Background: Crohn's disease is often treated with glucocorticoids or mesalamine. We compared the efficacy and safety of controlled-ileal-release budesonide capsules and slow-release mesalamine tablets in patients with active Crohn's disease affecting the ileum, the ascending colon, or both.
Methods: In a double-blind, multicenter trial, we enrolled 182 patients with scores of 200 to 400 on the Crohn's Disease Activity Index (with higher scores indicating greater disease activity) and randomly assigned 93 to receive 9 mg of budesonide once daily and 89 to receive 2 g of mesalamine twice daily for 16 weeks. The primary efficacy variable was clinical remission, defined as a score of 150 or less on the Crohn's Disease Activity Index.
Results: In the analysis of all patients who received at least one dose of study drug, the rates of remission after 8 weeks of treatment were 69 percent in the budesonide group and 45 percent in the mesalamine group (P=0.001); the respective rates after 16 weeks of treatment were 62 percent and 36 percent (P<0.001). Seventy-seven patients in the budesonide group completed the 16 weeks of treatment, as compared with 50 patients in the mesalamine group (P<0.001). The numbers of patients with adverse events were similar in the two groups, but those assigned to budesonide had fewer severe adverse events. Among patients who completed 16 weeks of treatment, the morning plasma cortisol value was normal in 67 percent of budesonide-treated patients and 83 percent of mesalamine-treated patients (P=0.06); 90 percent and 100 percent, respectively, had normal increases in cortisol in response to cosyntropin (P=0.02).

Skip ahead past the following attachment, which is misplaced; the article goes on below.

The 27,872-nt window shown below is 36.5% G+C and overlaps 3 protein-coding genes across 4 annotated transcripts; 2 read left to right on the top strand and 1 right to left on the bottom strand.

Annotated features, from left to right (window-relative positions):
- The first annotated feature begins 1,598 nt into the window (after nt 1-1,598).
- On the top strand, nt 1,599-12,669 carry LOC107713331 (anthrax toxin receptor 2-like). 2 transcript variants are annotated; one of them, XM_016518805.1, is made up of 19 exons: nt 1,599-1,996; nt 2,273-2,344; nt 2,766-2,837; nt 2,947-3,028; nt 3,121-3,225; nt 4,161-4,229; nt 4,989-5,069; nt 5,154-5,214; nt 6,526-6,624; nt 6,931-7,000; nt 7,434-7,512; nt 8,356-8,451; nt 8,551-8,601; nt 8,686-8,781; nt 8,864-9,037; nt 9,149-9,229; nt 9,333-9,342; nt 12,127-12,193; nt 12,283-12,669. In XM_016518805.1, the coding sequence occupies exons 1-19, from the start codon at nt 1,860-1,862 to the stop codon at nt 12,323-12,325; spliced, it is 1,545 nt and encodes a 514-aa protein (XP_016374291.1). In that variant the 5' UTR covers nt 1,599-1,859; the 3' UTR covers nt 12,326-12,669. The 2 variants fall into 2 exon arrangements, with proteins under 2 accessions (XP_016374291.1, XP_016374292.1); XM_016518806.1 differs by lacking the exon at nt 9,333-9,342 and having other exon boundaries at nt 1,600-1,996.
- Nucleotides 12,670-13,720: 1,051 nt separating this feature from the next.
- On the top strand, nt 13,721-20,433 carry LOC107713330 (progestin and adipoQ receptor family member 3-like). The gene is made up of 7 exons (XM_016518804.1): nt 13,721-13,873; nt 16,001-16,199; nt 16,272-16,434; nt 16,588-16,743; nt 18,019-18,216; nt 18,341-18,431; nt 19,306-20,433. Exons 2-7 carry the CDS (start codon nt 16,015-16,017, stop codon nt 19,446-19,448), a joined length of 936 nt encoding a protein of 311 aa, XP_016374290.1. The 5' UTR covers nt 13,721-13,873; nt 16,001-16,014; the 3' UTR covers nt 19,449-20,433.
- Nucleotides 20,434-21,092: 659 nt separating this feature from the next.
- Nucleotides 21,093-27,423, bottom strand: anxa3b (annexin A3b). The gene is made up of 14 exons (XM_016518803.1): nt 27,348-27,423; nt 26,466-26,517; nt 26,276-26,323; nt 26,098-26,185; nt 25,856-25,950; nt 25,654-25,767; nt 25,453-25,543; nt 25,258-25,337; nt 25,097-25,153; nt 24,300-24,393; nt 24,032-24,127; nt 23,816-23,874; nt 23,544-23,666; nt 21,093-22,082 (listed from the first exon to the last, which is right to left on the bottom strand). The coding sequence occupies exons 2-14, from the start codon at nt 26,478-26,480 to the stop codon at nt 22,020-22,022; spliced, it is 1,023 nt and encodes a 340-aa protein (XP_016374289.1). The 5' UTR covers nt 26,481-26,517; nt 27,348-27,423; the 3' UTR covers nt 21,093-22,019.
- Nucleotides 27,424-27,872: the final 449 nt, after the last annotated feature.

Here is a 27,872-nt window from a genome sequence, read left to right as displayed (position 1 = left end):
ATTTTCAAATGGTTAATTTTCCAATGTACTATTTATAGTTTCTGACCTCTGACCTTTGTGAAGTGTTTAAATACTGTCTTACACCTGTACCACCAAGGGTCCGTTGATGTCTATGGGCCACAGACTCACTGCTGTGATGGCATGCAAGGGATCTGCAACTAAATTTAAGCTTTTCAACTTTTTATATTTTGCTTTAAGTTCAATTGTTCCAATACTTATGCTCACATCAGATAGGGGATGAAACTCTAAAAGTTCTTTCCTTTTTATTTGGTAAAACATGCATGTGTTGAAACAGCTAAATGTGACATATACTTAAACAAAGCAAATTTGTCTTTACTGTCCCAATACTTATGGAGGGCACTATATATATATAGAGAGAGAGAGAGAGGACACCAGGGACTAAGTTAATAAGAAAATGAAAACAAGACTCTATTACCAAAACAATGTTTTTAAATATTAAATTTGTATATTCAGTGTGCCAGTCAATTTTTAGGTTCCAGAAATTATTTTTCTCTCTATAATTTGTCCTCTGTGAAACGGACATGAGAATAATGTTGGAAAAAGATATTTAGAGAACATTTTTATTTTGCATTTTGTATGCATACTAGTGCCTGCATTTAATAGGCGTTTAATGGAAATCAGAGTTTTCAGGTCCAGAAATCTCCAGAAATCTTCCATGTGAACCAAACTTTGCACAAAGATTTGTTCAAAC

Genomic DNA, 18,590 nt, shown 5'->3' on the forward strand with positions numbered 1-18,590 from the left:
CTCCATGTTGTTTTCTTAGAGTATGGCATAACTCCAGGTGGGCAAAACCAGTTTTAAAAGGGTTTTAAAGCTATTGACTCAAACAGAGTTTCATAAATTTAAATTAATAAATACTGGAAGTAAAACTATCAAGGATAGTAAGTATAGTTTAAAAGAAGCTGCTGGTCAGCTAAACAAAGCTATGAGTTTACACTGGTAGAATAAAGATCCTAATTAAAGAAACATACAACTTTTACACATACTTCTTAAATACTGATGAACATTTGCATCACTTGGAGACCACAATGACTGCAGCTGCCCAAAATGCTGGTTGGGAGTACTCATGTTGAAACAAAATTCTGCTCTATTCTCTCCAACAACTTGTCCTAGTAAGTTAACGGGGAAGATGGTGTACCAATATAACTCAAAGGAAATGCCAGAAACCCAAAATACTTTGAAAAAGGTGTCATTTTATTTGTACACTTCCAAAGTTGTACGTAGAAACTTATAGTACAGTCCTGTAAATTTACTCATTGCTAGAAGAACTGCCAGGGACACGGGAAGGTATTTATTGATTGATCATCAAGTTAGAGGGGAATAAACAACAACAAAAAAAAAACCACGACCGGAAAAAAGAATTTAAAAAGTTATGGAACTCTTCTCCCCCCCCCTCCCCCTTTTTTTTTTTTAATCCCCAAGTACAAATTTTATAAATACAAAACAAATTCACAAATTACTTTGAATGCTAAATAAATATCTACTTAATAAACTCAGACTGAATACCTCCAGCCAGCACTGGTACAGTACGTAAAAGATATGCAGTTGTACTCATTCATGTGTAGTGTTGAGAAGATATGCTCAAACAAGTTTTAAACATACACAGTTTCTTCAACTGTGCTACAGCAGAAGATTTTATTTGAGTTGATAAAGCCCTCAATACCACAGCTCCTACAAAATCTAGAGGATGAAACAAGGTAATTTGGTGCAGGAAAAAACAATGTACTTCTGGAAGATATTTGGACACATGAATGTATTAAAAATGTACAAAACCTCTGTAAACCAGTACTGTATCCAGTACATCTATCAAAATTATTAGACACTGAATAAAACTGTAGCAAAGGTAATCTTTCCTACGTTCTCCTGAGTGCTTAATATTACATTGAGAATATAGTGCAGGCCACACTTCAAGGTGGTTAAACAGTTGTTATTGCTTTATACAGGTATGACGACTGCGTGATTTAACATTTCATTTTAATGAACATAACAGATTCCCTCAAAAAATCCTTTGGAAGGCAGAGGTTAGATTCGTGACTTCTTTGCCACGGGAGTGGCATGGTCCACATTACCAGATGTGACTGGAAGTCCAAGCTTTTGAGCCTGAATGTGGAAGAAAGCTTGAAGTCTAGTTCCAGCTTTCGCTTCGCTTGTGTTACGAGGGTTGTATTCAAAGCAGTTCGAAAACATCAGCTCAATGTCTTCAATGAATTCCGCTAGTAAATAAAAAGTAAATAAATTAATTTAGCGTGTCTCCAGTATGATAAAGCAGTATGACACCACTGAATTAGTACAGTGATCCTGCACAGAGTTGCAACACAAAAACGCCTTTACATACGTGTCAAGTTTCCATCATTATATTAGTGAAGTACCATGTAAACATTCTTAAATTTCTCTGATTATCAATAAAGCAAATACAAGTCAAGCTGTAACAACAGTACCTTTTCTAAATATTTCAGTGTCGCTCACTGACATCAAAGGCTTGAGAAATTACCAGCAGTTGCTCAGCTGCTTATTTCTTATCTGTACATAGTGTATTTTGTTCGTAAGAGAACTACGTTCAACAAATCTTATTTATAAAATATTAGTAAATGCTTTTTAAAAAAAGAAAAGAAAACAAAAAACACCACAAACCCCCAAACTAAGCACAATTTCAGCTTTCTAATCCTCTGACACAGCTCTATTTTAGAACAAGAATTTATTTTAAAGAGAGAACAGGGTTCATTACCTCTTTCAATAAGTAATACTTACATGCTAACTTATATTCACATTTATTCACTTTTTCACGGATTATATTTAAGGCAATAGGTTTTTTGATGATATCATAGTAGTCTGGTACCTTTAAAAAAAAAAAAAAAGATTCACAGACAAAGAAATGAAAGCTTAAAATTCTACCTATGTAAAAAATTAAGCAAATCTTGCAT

Conclusions: In patients with active Crohn's disease affecting the ileum, the ascending colon, or both, a controlled-ileal-release formulation of budesonide was more effective in inducing remission than a slow-release formulation of mesalamine.